Wednesday, 22 October 2014
Matt from Maine sent me these shots of the first project he made with the tools he recently purchased.
The curvy cloud shaped mirror is stack laminated for strength and ease of construction and it must have taken a while to make.
The curves contrast well with the intersecting rectangular box with nicely dovetailed corners.
Keep the projects coming, it's great to see!
Thursday, 16 October 2014
First we have a very nice little box made for one of mini smoothers bought at the last Yandles show. Adam's wife and mother said it should be admired rather than used so this is a great compromise, returning it to it's little box after a work out!
The alignment board above was Lawrences first project with the guide. As I suggest in my video he left the legs over long in case things didn't go right at the first attempt, which they didn't. However his second attempt looks bang on, very impressive!
Tuesday, 14 October 2014
I was browsing through E Bay when I came accross this supplier of old work benches http://www.ebay.co.uk/itm/Large-workbench-antique-sideboard-butchers-block-kitchen-shop-display/321547334699?_trksid=p2047675.c100009.m1982&_trkparms=aid%3D222007%26algo%3DSIC.MBE%26ao%3D1%26asc%3D20140328180637%26meid%3Dfcbc9875d27e4665958880fc86935b5b%26pid%3D100009%26prg%3D20140328180637%26rk%3D1%26rkt%3D10%26sd%3D251673019980
He's selling them for £400 to £500 each as antique displays for large houses but some of them would be far better off returned to their original use. The Scandinavian style is a great bench particularly for dovetailing. I have a version on the drawing board at the moment, but I'm not sure when I'll have time to build it!
This one here caught my eye, well past it's best, but have you ever seen a tail vice that big?!
Monday, 13 October 2014
I was browsing Peter Lloyds website http://www.finehardwoodboxes.com/ when I came accross this lovely desk box for sale. At £260 I couldn't resist!
It's made from rippled sycamore and has his trademark curved opening. It sits on my office desk storing pens, glasses etc. as well as being a lovely thing to look at. An essential office accessory!!
Friday, 10 October 2014
I have long been a fan of HNT Gordon planes from Australia and I'm delighted to be offering these four tools from their range. I have made a bulk purchase to get the very best price and I'll be passing this on. The radius plane is £99, the flat spokeshave and shoulder plane are £109 (each!) and the curved sole shave is £114.
The wood used is Gidgee a very hard and dense wood from the Aussie outback. All the spokeshaves in this batch have a nice figuring to the wood. Some of the planes also have nice figure, first come first served!
The machining on the brass is superb and both shaves have nice tight mouths. This combined with the 55 degree bed angle means they perform with no tearout even on the nastiest of woods. These new spokeshaves are made to be used on hardwoods.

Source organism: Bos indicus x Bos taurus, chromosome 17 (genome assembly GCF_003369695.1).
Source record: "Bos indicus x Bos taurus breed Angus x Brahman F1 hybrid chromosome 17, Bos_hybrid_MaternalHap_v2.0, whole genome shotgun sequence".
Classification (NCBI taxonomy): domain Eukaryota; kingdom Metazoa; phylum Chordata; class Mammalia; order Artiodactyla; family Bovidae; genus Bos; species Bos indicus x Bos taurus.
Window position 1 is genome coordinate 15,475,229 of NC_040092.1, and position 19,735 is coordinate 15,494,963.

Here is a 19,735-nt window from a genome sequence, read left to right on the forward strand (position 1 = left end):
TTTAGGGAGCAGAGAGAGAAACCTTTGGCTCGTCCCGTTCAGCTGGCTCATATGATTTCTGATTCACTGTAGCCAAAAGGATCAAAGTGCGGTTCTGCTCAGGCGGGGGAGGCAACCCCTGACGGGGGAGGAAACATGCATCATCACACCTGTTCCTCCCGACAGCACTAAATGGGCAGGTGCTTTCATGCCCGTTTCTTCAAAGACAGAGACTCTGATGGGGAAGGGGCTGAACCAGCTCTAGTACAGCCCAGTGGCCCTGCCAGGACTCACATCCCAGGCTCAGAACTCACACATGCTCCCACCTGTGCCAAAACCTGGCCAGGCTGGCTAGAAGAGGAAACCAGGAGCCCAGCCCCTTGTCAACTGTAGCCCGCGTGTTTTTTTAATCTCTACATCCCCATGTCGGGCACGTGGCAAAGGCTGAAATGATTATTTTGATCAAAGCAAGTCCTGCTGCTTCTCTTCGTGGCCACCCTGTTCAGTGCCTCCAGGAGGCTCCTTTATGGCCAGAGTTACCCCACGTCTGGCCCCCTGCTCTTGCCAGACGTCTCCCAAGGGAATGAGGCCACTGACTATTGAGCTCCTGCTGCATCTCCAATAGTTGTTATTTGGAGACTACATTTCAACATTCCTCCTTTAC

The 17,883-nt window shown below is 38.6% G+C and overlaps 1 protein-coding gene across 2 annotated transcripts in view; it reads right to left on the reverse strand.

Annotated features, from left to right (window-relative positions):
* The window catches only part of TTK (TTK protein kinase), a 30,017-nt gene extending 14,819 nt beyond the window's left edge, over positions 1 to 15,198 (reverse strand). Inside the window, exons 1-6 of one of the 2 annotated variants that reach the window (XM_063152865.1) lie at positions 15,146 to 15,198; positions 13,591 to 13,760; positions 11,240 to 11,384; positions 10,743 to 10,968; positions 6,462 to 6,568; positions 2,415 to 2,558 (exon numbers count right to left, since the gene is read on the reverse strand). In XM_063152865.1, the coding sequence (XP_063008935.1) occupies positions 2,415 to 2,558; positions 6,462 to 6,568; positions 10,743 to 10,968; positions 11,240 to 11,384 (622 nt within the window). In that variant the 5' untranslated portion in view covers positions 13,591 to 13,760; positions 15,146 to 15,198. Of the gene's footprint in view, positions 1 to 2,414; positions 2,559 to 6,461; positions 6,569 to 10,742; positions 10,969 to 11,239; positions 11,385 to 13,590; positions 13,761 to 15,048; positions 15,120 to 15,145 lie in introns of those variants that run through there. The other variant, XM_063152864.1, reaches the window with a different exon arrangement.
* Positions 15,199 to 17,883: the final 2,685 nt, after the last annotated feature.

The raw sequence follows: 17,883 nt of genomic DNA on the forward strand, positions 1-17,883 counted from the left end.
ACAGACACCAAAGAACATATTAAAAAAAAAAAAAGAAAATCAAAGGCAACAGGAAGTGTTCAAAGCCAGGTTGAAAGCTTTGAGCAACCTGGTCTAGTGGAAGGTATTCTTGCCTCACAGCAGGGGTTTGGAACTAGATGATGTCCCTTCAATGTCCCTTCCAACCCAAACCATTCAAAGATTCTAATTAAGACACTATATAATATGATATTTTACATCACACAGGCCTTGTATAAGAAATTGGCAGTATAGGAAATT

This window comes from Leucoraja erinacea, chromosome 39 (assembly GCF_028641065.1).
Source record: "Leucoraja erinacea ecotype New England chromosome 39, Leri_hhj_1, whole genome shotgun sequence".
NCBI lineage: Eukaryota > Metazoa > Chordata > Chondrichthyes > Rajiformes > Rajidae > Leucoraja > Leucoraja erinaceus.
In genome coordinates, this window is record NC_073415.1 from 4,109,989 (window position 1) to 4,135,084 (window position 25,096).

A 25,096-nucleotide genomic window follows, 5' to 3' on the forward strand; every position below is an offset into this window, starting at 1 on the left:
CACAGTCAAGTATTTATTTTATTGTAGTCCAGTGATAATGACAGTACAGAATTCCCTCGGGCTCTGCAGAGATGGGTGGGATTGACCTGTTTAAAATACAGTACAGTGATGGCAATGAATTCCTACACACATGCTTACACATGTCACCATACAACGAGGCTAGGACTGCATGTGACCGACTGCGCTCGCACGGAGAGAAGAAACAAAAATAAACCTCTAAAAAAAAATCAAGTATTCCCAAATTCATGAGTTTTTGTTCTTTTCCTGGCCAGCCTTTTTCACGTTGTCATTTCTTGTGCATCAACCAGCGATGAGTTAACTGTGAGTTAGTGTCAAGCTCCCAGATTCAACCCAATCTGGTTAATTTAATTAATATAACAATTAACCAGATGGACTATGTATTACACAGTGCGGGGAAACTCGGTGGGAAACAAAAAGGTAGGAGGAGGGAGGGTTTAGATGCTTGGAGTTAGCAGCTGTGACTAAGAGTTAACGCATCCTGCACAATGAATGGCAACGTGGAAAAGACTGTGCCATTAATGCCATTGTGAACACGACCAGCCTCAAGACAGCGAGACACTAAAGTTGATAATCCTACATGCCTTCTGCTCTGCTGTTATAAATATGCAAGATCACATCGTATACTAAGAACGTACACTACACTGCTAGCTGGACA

The shoulder plane I have picked to sell is the 3/4" model. It feels nice in the hand and is the right size for delicate as well as larger work. The iron is bedded at 60 degrees so again no tearout.
All are neatly branded and finished superbly.
Detail of the shoulder plane's tight mouth.
The radius plane is a fairly specialised tool, with a sole curved in both directions. Ideal for chair seats, I've used one to make a very nice textured surface on a door panel. It feels great in the hand and again the fit and finish are flawless.
The iron is hollow ground so maintained the radius on sharpening is made much easier.
Wednesday, 8 October 2014
I was browsing through my Dictum catalogue last night (as you do!), if you don't have one of these then get one, they are free and packed with great hand tools all 350 pages of it.
The section on sharpening particularly caught my eye, ten pages long and full of every conceivable sharpening method and choice.
The first three pages were on waterstones from lots of different manufacturers, in lots of differents grits. Followed by a page on diamond stones.
And then a two page summary of the various stones arranged in four categories of course stones, sharpening stones, honing stones and polishing stones.
The following pages have more waterstones, diamond stones, oil stones and of course essential sharpening accessories.
Now when does choice give way to confusion? About page 3 I reckon! In amongst all this useful information there were no positive recommendations. I was confused so what would less experienced woodworkers or even beginners make of this. I guess they try one method, then another and then another, what a waste of time and money, but maybe that's the sales ploy, keep it all shrouded in mystery and make lots more money.
Perhaps I shouldn't have singled out Dictum, Axminster are nearly as bad.
Anyway what we would really like is much less choice and much more help and advice.